Students of Shaikh Khalifa Bin Zayed Bangladesh Islamia School , Abu Dhabi with Mir Anisul Hasan, Principal, and other officials during free book distribution at the school yesterday. Image Credit: Abdul Rahman/Gulf News

Abu Dhabi: Thousands of students across the UAE started a new trimester after the winter break on Sunday. At one institution though, it was the start of their academic year.

The Shaikh Khalifa Bin Zayed Bangladesh Islamia School follows the national curriculum of Bangladesh and under this system, the academic year begins in January. This is unique in the UAE because all other schools begin the academic year in either September or April.

“The sense of excitement for a new year is especially heightened for us. Imagine starting a new year while also moving to a new grade. Along with it, there are new books, new school bags and new stationery.

“I’ve been a student at this school since kindergarten, and I’ve always felt renewed at the start of every new grade because it also coincides with the beginning of the year,” Maha Zabeen, 18, told Gulf News.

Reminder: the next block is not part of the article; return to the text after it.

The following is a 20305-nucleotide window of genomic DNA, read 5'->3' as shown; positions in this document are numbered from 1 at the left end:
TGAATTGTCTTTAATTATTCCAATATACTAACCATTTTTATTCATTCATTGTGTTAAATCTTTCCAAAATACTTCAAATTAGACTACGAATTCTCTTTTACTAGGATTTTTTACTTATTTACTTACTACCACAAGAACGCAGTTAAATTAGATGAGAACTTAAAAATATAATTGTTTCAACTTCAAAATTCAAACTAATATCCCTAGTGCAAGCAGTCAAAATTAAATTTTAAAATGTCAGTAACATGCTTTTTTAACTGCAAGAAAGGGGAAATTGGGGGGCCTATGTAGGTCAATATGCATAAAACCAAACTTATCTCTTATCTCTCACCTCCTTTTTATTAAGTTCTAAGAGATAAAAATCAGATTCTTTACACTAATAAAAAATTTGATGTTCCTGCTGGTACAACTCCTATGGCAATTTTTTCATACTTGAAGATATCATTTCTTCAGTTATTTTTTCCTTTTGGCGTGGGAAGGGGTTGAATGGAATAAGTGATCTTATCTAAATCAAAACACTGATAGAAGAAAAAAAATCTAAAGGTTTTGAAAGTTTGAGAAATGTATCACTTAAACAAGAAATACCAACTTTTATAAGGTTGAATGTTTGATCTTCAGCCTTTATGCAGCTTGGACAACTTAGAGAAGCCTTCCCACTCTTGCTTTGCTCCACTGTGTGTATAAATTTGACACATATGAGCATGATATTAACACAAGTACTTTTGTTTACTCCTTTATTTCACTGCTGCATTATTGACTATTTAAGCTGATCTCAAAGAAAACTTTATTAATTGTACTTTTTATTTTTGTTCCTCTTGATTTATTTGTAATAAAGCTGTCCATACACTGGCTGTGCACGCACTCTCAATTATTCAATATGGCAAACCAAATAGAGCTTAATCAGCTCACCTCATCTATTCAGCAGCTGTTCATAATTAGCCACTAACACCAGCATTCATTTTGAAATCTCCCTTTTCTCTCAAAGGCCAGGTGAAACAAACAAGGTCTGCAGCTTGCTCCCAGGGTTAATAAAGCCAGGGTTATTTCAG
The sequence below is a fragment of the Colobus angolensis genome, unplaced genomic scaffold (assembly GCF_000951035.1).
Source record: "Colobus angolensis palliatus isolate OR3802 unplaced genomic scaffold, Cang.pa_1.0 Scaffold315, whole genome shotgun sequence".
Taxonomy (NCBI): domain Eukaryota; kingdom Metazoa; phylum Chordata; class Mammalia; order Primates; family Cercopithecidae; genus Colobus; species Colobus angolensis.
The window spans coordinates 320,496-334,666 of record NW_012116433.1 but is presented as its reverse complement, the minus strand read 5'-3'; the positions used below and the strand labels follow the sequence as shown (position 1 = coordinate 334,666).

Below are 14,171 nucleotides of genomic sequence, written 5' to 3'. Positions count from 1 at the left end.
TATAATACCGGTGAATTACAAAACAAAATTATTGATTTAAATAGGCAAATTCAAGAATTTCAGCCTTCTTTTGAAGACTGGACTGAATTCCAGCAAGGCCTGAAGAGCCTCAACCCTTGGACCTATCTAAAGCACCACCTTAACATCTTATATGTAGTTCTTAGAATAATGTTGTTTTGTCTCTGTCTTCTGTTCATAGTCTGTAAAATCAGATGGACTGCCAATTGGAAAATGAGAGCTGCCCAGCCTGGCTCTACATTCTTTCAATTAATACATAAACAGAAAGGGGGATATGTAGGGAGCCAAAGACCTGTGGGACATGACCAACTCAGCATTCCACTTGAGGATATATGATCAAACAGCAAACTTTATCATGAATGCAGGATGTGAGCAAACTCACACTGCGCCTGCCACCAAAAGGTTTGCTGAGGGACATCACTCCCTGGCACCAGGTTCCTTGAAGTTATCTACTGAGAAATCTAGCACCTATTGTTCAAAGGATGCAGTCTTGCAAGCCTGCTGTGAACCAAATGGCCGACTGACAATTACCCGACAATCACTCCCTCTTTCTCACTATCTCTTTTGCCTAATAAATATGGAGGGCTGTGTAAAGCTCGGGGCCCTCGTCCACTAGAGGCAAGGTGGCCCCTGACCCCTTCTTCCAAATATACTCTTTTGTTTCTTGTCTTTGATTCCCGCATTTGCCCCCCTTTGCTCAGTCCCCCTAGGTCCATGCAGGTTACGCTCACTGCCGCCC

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solar panels have been installed at the school, covering 30% of its energy needs

“We start a new grade boosted by the New Year spirit,” she added, beaming with excitement.

Zabeen is one of nearly 800 students at the school, which seeks to provide affordable education options for Bangladeshi families. Fees are set at about Dh5,000 up to Grade 10, and increase to just Dh6,000 for students in Grades 11 and 12.

“We wrap things up every December, and start a new academic year in January. It simply feels like natural progression, and perhaps it lends us extra strength and motivation to keep excelling,” said the school’s principal Mir Anisul Hasan.

In fact, this is the only UAE-based school to date to have been awarded the prestigious Zayed Future Energy Prize. Led by students of its Eco club, the school pitched a plan in 2013 to become carbon neutral using efficient cooling and solar systems.

Since then, it has gone on to install 48 solar panels that provide 30 per cent of its energy needs, as well as a number of wind towers to help with cooling the premises. Constantly looking to innovate, it has also set up a conservatory that allows students to learn about the environment.

Coinciding with the start of the new school year, more than 8,000 textbooks was to be distributed free of charge to students at the school on Monday.

Meanwhile, the school and its students do not plan to rest on their laurels. Zabeen, for instance, plans to top her Grade 12 board exams.

I am nearing the end of my school years, and I hope to do well enough so that I can go on to become a doctor or a lawyer. But I also know I will be sad to leave my school at the end of 2019,” she said.

“We are starting the academic year completely rejuvenated, so let’s see how much more we can achieve,” added principal Hasan.